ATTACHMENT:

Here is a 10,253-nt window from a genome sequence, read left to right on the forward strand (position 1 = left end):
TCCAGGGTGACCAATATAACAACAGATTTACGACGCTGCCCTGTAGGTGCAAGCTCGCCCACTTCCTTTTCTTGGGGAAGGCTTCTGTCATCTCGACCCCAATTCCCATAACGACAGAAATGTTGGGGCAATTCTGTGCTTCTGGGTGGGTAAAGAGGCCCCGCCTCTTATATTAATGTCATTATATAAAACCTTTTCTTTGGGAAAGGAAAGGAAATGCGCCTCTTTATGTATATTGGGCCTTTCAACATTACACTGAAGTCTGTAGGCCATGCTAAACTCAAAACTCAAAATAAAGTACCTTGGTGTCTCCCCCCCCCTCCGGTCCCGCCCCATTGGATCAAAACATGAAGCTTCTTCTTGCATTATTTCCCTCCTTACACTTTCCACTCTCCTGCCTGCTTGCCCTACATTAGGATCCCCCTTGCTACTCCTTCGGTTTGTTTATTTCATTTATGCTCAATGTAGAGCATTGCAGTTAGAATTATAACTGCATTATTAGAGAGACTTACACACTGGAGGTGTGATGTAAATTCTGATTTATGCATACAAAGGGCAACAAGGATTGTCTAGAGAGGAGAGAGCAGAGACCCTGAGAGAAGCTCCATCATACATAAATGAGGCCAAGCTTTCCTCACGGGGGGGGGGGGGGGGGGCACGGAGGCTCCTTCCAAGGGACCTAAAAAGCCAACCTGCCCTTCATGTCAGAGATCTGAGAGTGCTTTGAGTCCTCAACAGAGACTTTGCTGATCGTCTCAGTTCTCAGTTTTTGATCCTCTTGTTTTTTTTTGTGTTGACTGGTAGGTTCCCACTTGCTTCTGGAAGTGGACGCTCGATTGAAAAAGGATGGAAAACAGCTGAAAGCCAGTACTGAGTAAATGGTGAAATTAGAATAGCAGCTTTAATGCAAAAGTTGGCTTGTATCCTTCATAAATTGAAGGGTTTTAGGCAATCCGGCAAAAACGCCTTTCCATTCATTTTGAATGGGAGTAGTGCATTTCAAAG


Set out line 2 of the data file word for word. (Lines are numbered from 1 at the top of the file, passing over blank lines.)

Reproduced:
TCCAGGGTGACCAATATAACAACAGATTTACGACGCTGCCCTGTAGGTGCAAGCTCGCCCACTTCCTTTTCTTGGGGAAGGCTTCTGTCATCTCGACCCCAATTCCCATAACGACAGAAATGTTGGGGCAATTCTGTGCTTCTGGGTGGGTAAAGAGGCCCCGCCTCTTATATTAATGTCATTATATAAAACCTTTTCTTTGGGAAAGGAAAGGAAATGCGCCTCTTTATGTATATTGGGCCTTTCAACATTACACTGAAGTCTGTAGGCCATGCTAAACTCAAAACTCAAAATAAAGTACCTTGGTGTCTCCCCCCCCCTCCGGTCCCGCCCCATTGGATCAAAACATGAAGCTTCTTCTTGCATTATTTCCCTCCTTACACTTTCCACTCTCCTGCCTGCTTGCCCTACATTAGGATCCCCCTTGCTACTCCTTCGGTTTGTTTATTTCATTTATGCTCAATGTAGAGCATTGCAGTTAGAATTATAACTGCATTATTAGAGAGACTTACACACTGGAGGTGTGATGTAAATTCTGATTTATGCATACAAAGGGCAACAAGGATTGTCTAGAGAGGAGAGAGCAGAGACCCTGAGAGAAGCTCCATCATACATAAATGAGGCCAAGCTTTCCTCACGGGGGGGGGGGGGGGGGGCACGGAGGCTCCTTCCAAGGGACCTAAAAAGCCAACCTGCCCTTCATGTCAGAGATCTGAGAGTGCTTTGAGTCCTCAACAGAGACTTTGCTGATCGTCTCAGTTCTCAGTTTTTGATCCTCTTGTTTTTTTTTGTGTTGACTGGTAGGTTCCCACTTGCTTCTGGAAGTGGACGCTCGATTGAAAAAGGATGGAAAACAGCTGAAAGCCAGTACTGAGTAAATGGTGAAATTAGAATAGCAGCTTTAATGCAAAAGTTGGCTTGTATCCTTCATAAATTGAAGGGTTTTAGGCAATCCGGCAAAAACGCCTTTCCATTCATTTTGAATGGGAGTAGTGCATTTCAAAG